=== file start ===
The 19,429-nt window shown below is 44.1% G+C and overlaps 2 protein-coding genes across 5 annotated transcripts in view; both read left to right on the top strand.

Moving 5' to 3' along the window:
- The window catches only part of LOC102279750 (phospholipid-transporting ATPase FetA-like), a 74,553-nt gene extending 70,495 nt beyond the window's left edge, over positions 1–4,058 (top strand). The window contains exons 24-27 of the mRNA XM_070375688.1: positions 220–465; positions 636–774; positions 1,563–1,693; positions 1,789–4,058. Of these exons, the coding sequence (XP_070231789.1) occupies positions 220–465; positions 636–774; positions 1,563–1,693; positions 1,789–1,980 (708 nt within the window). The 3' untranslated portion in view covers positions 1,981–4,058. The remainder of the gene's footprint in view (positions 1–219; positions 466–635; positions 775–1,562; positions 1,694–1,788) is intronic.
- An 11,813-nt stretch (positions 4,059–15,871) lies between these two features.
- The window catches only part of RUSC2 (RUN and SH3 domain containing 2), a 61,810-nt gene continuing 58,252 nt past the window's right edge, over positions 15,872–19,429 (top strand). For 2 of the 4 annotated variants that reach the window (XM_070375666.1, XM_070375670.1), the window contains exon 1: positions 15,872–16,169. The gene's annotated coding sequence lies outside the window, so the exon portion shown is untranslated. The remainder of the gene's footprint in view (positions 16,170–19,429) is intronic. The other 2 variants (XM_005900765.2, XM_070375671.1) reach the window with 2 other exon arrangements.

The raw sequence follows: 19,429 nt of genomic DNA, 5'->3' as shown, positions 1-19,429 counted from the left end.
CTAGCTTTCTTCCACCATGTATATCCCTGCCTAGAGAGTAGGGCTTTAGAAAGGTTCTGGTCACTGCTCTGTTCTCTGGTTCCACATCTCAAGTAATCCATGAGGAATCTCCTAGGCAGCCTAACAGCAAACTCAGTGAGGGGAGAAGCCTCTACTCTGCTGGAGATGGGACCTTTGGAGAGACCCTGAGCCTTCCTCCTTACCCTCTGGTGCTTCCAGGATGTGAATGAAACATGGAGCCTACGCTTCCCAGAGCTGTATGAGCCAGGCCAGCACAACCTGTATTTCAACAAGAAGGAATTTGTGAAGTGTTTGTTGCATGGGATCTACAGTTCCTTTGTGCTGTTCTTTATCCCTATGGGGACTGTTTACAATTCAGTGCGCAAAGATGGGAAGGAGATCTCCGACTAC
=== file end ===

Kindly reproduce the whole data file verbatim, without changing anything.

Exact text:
The 19,429-nt window shown below is 44.1% G+C and overlaps 2 protein-coding genes across 5 annotated transcripts in view; both read left to right on the top strand.

Moving 5' to 3' along the window:
- The window catches only part of LOC102279750 (phospholipid-transporting ATPase FetA-like), a 74,553-nt gene extending 70,495 nt beyond the window's left edge, over positions 1–4,058 (top strand). The window contains exons 24-27 of the mRNA XM_070375688.1: positions 220–465; positions 636–774; positions 1,563–1,693; positions 1,789–4,058. Of these exons, the coding sequence (XP_070231789.1) occupies positions 220–465; positions 636–774; positions 1,563–1,693; positions 1,789–1,980 (708 nt within the window). The 3' untranslated portion in view covers positions 1,981–4,058. The remainder of the gene's footprint in view (positions 1–219; positions 466–635; positions 775–1,562; positions 1,694–1,788) is intronic.
- An 11,813-nt stretch (positions 4,059–15,871) lies between these two features.
- The window catches only part of RUSC2 (RUN and SH3 domain containing 2), a 61,810-nt gene continuing 58,252 nt past the window's right edge, over positions 15,872–19,429 (top strand). For 2 of the 4 annotated variants that reach the window (XM_070375666.1, XM_070375670.1), the window contains exon 1: positions 15,872–16,169. The gene's annotated coding sequence lies outside the window, so the exon portion shown is untranslated. The remainder of the gene's footprint in view (positions 16,170–19,429) is intronic. The other 2 variants (XM_005900765.2, XM_070375671.1) reach the window with 2 other exon arrangements.

The raw sequence follows: 19,429 nt of genomic DNA, 5'->3' as shown, positions 1-19,429 counted from the left end.
CTAGCTTTCTTCCACCATGTATATCCCTGCCTAGAGAGTAGGGCTTTAGAAAGGTTCTGGTCACTGCTCTGTTCTCTGGTTCCACATCTCAAGTAATCCATGAGGAATCTCCTAGGCAGCCTAACAGCAAACTCAGTGAGGGGAGAAGCCTCTACTCTGCTGGAGATGGGACCTTTGGAGAGACCCTGAGCCTTCCTCCTTACCCTCTGGTGCTTCCAGGATGTGAATGAAACATGGAGCCTACGCTTCCCAGAGCTGTATGAGCCAGGCCAGCACAACCTGTATTTCAACAAGAAGGAATTTGTGAAGTGTTTGTTGCATGGGATCTACAGTTCCTTTGTGCTGTTCTTTATCCCTATGGGGACTGTTTACAATTCAGTGCGCAAAGATGGGAAGGAGATCTCCGACTAC